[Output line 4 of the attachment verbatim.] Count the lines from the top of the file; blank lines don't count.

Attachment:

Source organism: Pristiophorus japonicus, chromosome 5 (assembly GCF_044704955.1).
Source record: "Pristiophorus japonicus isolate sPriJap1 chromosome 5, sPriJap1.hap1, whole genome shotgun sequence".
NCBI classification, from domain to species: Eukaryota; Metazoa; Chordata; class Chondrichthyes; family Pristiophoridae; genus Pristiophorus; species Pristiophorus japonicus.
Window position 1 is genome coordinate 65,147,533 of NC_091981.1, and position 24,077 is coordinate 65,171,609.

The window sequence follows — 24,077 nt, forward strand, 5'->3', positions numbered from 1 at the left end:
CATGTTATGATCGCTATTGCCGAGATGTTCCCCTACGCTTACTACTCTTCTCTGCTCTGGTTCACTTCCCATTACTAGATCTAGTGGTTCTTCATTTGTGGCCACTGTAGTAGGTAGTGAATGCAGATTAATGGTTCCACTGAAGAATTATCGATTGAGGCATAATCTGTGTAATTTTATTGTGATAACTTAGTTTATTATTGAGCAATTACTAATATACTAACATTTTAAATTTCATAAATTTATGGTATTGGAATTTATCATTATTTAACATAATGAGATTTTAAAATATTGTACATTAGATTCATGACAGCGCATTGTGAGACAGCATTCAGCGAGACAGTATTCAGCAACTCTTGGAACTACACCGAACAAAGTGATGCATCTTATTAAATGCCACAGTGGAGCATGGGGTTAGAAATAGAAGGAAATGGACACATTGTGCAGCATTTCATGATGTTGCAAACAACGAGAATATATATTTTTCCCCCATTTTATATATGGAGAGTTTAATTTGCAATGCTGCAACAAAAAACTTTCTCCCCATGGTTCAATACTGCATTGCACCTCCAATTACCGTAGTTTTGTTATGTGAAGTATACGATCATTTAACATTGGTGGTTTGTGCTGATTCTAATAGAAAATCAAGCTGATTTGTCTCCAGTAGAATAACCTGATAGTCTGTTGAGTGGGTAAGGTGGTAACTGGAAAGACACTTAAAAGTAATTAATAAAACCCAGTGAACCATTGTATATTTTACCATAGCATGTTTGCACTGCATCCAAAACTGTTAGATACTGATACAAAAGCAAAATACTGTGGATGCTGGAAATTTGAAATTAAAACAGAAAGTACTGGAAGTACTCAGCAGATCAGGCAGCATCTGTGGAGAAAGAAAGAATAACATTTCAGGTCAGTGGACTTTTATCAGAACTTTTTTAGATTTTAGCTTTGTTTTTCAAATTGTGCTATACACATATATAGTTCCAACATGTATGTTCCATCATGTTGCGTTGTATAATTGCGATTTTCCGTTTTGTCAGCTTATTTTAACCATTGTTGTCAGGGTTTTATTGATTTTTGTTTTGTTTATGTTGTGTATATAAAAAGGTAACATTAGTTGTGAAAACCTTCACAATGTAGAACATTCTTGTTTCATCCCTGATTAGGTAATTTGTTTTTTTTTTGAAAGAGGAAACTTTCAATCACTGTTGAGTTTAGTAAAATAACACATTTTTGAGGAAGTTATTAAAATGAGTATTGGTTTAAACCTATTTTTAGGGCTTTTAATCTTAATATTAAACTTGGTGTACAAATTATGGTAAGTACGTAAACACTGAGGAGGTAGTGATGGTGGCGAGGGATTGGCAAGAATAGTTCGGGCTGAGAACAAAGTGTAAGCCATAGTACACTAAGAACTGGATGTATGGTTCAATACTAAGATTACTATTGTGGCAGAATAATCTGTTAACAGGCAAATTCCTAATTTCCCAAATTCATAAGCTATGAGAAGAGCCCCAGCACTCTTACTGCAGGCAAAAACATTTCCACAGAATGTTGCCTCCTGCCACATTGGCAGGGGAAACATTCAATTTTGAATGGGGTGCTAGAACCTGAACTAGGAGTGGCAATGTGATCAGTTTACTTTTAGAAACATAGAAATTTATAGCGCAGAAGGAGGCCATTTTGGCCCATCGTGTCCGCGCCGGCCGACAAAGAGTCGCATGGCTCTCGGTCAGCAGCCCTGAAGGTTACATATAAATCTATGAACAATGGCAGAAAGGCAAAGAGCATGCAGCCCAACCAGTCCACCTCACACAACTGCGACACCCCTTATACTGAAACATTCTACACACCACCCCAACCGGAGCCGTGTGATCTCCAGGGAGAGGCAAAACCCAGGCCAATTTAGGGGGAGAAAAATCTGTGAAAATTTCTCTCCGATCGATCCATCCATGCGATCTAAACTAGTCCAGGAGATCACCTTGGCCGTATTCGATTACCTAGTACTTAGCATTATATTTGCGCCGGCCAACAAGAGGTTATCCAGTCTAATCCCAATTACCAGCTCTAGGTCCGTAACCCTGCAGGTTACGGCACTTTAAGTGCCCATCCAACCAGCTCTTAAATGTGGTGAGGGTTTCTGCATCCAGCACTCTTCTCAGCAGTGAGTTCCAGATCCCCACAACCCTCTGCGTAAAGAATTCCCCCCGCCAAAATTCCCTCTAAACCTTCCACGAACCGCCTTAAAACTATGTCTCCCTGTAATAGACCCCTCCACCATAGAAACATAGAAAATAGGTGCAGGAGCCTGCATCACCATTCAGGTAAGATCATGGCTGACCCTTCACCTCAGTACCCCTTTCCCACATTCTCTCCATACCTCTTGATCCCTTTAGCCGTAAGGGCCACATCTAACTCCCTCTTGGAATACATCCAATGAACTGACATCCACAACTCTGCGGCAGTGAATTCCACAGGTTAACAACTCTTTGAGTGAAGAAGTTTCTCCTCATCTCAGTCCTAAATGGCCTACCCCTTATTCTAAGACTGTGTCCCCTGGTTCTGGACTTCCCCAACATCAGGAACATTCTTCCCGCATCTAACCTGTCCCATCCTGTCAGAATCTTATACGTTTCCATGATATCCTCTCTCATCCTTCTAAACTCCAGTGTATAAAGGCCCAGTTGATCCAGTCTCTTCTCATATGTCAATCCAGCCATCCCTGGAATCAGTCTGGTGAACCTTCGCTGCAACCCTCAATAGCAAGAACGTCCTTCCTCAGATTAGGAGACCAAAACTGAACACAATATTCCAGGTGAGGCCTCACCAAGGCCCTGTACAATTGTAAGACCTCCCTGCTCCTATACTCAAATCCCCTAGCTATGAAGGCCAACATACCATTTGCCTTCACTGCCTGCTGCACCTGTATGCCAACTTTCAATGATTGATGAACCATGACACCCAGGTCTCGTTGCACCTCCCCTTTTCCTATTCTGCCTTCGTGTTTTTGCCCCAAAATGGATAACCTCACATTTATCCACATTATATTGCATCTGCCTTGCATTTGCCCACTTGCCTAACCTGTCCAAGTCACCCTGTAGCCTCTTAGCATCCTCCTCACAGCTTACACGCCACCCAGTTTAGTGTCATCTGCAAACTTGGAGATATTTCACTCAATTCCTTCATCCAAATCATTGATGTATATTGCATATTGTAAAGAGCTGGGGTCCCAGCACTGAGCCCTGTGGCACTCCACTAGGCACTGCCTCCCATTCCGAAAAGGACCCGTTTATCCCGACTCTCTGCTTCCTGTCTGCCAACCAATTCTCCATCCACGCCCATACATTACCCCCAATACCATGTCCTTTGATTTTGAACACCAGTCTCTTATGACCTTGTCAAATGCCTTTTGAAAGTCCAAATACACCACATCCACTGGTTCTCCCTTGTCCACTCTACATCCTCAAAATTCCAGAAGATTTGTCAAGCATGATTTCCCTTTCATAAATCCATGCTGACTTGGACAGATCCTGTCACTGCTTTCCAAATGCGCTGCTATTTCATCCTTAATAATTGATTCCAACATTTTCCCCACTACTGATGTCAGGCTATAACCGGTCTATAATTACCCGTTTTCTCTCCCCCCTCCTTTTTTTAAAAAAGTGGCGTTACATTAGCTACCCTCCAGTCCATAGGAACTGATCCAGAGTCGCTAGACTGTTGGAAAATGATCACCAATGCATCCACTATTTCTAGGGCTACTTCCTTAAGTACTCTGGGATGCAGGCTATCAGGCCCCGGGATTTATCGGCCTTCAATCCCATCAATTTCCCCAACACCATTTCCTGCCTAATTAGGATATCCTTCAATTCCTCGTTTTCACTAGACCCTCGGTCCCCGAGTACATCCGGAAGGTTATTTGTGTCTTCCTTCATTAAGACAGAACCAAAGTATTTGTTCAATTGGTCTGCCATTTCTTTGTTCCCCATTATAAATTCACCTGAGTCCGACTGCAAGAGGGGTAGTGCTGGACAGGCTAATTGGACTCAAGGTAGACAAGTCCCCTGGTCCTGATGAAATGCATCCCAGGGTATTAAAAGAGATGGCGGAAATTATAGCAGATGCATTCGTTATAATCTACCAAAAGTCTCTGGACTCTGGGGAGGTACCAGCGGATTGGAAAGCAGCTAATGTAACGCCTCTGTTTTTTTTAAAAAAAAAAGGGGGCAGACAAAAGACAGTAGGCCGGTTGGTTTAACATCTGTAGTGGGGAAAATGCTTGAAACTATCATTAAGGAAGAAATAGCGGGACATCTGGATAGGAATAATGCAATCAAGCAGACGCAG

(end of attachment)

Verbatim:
Window position 1 is genome coordinate 65,147,533 of NC_091981.1, and position 24,077 is coordinate 65,171,609.